LinaloolAntibiotics 11 01673 i011E. coli, S. aureus, S. Typhimurium, B. cereus0.002–0.25 mg/mL0.25 mg/mL[94]
MenthoneAntibiotics 11 01673 i012K. pneumoniae-224 mg/mL[100]
NerolidolAntibiotics 11 01673 i013S. aureus, K. pneumonia, P. aeruginosa-2 mg/mL (S. aureus), 0.5 mg/mL (K. pneumonia, P. aeruginosa)[101]
ThymolAntibiotics 11 01673 i014E. coli, MRSA, A. actinomycetemcomitans, S. mutans-0.2 mg/mL (E. coli, MRSA, S. mutans), 0.1 mg/mL (A. actinomycetemcomitans)[95]
E. coli, C. perfringens, Salmonella spp.0.075–2 mg/mL>1.2 μL/mL[96]
S. aureus0.05–3.2 mg/mL>0.8 mg/mL[97]
PhenylpropanoidsCinnamaldehydeAntibiotics 11 01673 i015E. coli, S. aureus, B. cereus, Yersinia enterocolitica-5 mg/mL (E. coli), 1.875 mg/mL (S. aureus), 2 mg/mL (B. cereus), 5 mg/mL (Yersinia enterocolitica)[102]
E. coli, C. perfringens, Salmonella spp.0.075–2 mg/mL>0.6 μL/mL (E. coli, Salmonella spp.), >0.3 μL/mL (C. perfringens)[96]
EugenolAntibiotics 11 01673 i016E. coli, S. aureus0.1–4 mg/mL0.4 mg/mL (E. coli), 1.3 mg/mL (S. aureus)[93]
Campylobacter spp.-0.5 mg/mL[103]
Table 7. Summary of antibiotic resistance genes and corresponding resistance phenotype in E. coli, Salmonella spp., Staphylococcus spp., and Listeria spp.
Table 7. Summary of antibiotic resistance genes and corresponding resistance phenotype in E. coli, Salmonella spp., Staphylococcus spp., and Listeria spp.
SpeciesResistance Genes and Types of Antibiotics or Antimicrobial GroupsReferences
E. coliblaTEM, blaOXA-1: ampicillin, cefotaxime; cat1, cat2, cmlA: chloramphenicol; sul1, sul2, folP: sulfonamides; tet(A), tet(B): tetracyclines; aphA1, aphA2: kanamycin; aadA1: streptomycin; aac(3)-IV: gentamicin; gyrA (Ser83Leu, Asp87Asn), gyrB (Asp426Asn), parC (Ser80Ile), parE (Leu445His): quinolone; pmrA (Arg81His, Glu106Ala), pmrB (Gly206Arg, Tyr222His): colistin; rpoB (Ile572Phe): rifamycin; 23S: macrolides; 16S rrsB: gentamicin, spectinomycin, tetracyclines; 16S rrsH: spectinomycin[31,35,38,133,134]
Salmonella spp.blaTEM-1, blaTEM-117, blaTEM-135, blaCTX-M-9, blaCTX-M55, blaCYM-2: β-lactams; gyrA (Ser83Tyr, Asp87Asn), gyrB (Tyr420Cys), parC (Ser80Arg), parE (Ser458Pro): quinolone; pmrB (Val164Met, Arg92Pro): colistin; sul1, sul2, sul3: sulfonamides; tet(A), tet(B), tet(C), tet(G), tet(M), tet(R): tetracyclines; dfrA1, dfrA12, dfrA14: trimethoprim; floR, cmlA1: chloramphenicol; aac(6′)-I, strA, strB, aadA (ant(3”)Ia), aac3-VIa, aph(3′)Ib, aphA (aph(3′)IIa), aac3-IId, aadB (ant(2”)Ia), aac-IVa, aph(4)Ia: aminoglycosides; fosA2: fosfomycin; mph(A), ere(A), mef(B): macrolides; arr2: rifampicin[135,136,137,138]
Staphylococcus spp.blaZ, mecA, mecC: β-lactams; erm(A), erm(C): erythromycin, clindamycin; mphC, msrA: erythromycin; aacA-aphD: gentamicin; aadD: tobramycin; fusB, fusC: fusidic acid; tet(K), tet(L), tet(M): tetracyclines; fexA: chloramphenicol; fosB: fosfomycin; inuA: lincomycin; vanA: vancomycin; msr(A), mph(C): macrolides, lincosamides, streptogramins[60,139,140,141]
Listeria spp.blaTEM, blaCTX-M-9: β-lactams; tet(A), tet(B), tet(C), tet(M), tet(O), tet(S): tetracyclines; strA, aadA, aadB, ant6: aminoglycosides; dfrD: trimethoprim; sul1, sul2: sulfonamides; erm(B): macrolides; fos(X), vga(D): lincosamides[142,143,144]
Table 8. Nanoencapsulated EOs and individual compounds with anti-biofilm activity.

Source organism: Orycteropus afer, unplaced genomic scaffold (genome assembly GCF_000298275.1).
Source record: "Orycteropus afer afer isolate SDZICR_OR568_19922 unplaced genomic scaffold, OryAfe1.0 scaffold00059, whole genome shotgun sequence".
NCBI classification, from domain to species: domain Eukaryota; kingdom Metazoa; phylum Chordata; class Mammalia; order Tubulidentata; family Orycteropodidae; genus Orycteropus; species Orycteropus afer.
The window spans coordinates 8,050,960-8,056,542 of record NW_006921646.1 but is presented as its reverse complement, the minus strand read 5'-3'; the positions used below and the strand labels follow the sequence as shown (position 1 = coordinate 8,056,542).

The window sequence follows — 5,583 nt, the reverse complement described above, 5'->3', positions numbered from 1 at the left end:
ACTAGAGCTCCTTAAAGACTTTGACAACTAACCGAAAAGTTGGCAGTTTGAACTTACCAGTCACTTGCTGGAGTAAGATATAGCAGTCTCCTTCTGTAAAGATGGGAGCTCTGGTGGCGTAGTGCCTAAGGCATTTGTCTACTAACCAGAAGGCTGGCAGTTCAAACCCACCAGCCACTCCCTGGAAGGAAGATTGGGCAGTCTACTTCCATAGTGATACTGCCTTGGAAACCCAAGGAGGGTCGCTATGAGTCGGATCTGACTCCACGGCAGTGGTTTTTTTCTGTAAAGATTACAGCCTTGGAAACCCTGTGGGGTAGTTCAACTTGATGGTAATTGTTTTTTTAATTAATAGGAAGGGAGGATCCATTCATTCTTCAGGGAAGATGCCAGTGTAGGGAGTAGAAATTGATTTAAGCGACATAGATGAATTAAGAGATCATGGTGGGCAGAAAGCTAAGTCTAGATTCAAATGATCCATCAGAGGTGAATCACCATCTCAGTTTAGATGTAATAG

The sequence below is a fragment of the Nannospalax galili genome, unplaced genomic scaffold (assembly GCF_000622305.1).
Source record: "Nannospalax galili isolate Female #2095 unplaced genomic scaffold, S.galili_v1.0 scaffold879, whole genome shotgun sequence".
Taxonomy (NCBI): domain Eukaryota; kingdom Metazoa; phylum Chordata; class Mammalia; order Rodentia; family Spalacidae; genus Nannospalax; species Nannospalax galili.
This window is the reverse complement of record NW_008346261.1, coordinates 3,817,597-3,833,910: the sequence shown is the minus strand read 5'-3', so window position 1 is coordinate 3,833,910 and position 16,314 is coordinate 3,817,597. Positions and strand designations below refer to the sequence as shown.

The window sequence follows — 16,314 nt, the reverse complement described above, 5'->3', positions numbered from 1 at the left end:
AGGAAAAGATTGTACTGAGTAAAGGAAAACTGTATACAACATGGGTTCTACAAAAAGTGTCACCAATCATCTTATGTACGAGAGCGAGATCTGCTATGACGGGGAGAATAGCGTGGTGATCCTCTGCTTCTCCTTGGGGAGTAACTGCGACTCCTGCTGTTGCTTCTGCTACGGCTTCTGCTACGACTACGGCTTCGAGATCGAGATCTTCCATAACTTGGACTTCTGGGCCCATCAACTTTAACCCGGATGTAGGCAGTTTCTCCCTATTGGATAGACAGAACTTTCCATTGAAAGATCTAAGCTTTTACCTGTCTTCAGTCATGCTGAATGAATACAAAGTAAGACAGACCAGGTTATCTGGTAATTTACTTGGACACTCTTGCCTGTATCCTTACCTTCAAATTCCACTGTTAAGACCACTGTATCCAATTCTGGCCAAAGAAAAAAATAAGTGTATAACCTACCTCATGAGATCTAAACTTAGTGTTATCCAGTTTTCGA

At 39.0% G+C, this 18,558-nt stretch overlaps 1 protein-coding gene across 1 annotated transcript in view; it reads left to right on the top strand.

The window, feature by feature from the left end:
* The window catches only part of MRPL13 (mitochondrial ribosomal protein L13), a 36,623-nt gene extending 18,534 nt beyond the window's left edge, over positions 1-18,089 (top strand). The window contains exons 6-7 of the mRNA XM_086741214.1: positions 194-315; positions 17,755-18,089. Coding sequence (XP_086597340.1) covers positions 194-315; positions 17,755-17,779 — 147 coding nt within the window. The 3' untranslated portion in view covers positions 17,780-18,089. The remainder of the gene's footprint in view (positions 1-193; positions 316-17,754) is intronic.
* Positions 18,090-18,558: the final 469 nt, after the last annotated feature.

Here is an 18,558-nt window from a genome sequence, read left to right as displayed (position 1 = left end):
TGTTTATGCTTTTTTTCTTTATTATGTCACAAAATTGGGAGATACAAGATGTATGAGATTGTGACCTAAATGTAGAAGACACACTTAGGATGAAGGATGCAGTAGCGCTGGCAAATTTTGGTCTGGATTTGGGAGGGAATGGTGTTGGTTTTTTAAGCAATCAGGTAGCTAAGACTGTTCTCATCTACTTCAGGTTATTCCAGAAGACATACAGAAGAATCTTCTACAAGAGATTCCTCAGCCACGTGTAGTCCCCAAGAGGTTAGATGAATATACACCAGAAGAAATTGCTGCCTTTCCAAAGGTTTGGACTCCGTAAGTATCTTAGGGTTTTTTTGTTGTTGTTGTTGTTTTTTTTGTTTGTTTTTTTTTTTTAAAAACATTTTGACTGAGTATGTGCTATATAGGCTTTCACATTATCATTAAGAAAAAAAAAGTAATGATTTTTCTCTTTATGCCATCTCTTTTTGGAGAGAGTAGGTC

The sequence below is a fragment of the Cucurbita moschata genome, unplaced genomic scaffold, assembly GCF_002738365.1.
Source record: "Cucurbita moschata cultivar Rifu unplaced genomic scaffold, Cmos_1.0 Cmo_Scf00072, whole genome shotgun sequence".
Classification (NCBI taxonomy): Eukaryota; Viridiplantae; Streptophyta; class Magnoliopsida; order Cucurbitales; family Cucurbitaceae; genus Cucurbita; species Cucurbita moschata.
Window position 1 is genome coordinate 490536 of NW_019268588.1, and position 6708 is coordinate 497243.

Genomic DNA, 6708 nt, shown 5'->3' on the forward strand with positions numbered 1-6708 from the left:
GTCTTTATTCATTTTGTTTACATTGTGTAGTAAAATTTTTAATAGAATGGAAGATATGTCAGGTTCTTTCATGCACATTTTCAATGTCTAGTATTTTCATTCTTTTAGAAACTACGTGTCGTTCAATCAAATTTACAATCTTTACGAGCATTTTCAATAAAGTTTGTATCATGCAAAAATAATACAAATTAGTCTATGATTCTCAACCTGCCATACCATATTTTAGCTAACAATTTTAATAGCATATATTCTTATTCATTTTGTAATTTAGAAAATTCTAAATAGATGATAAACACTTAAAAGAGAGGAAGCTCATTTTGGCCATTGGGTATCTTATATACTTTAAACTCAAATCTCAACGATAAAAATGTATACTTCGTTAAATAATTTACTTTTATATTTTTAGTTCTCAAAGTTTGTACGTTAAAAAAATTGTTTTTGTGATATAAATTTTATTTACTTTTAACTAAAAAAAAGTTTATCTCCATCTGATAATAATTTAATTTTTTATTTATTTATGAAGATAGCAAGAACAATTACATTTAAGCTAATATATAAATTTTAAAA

Table 8. Nanoencapsulated EOs and individual compounds with anti-biofilm activity.
Essential Oils or ComponentsEmulsifier/Carrier SystemTarget BacteriaAntibacterial EffectsReferences
CarvacrolPolylactic acid nanoemulsionsE. coli, MRSA, Acinetobacter baumanniiBiofilm eradication[180]
Cinnamon oilLiposomes (average particle size: 144.3 nm)MRSABiofilm eradication[181]
Cinnamon oil, eucalyptus oil, orange oilMesoporous silica nanoparticlesS. aureus, E. coliInhibition of biofilm formation[175]
CitralNanoemulsions (tween 80)L. monocytogenesInhibition of biofilm formation[182]
Eucalyptus oilSilica nanoparticlesE. coliBiofilm eradication[164]
EugenolNanoemulsions (tween 80, medium-chain triglyceride)P. aeruginosaInhibition of biofilm formation[45]
Lemongrass oilNanoemulsions (tween 80)Enterococcus faecalisInhibition of biofilm formation[183]
LimoneneNanoemulsions (tween 80, propylene glycol)MRSAReduction in biofilm persistence[184]
Mandarin oilChitosan nanoparticlesS. aureus, E. coliInhibition of biofilm formation[185]
Oregano oilBiological silver nanoparticlesS. aureusDecrease in cell density and exopolysaccharide matrix[186]
Peppermint oil, cinnamaldehydeSilica nanocapsulesE. coli, S. aureus, P. aeruginosaBiofilm eradication[187]
Tea tree oilNanostructured lipid carriers (average particle size: 166 nm)P. aeruginosaDecrease in adhesion and inhibition of biofilm formation[188]
Thyme oilNanoarchaeosomes (made by soybean phosphatidylcholine, total polar archaeolipids and polysorbate 80), nanoliposomes (made by soybean phosphatidylcholine and polysorbate 80)S. aureusBiofilm eradication, inhibition of biofilm formation[189]
Thyme oil, thymolChitosan nanoemulsionsS. aureus, E. coliInhibition of biofilm formation[190]
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MDPI and ACS Style

Zhang, L.; Gao, F.; Ge, J.; Li, H.; Xia, F.; Bai, H.; Piao, X.; Shi, L. Potential of Aromatic Plant-Derived Essential Oils for the Control of Foodborne Bacteria and Antibiotic Resistance in Animal Production: A Review. Antibiotics 2022, 11, 1673.

AMA Style

Zhang L, Gao F, Ge J, Li H, Xia F, Bai H, Piao X, Shi L. Potential of Aromatic Plant-Derived Essential Oils for the Control of Foodborne Bacteria and Antibiotic Resistance in Animal Production: A Review. Antibiotics. 2022; 11(11):1673.

Chicago/Turabian Style

Zhang, Lianhua, Fei Gao, Junwei Ge, Hui Li, Fei Xia, Hongtong Bai, Xiangshu Piao, and Lei Shi. 2022. "Potential of Aromatic Plant-Derived Essential Oils for the Control of Foodborne Bacteria and Antibiotic Resistance in Animal Production: A Review" Antibiotics 11, no. 11: 1673.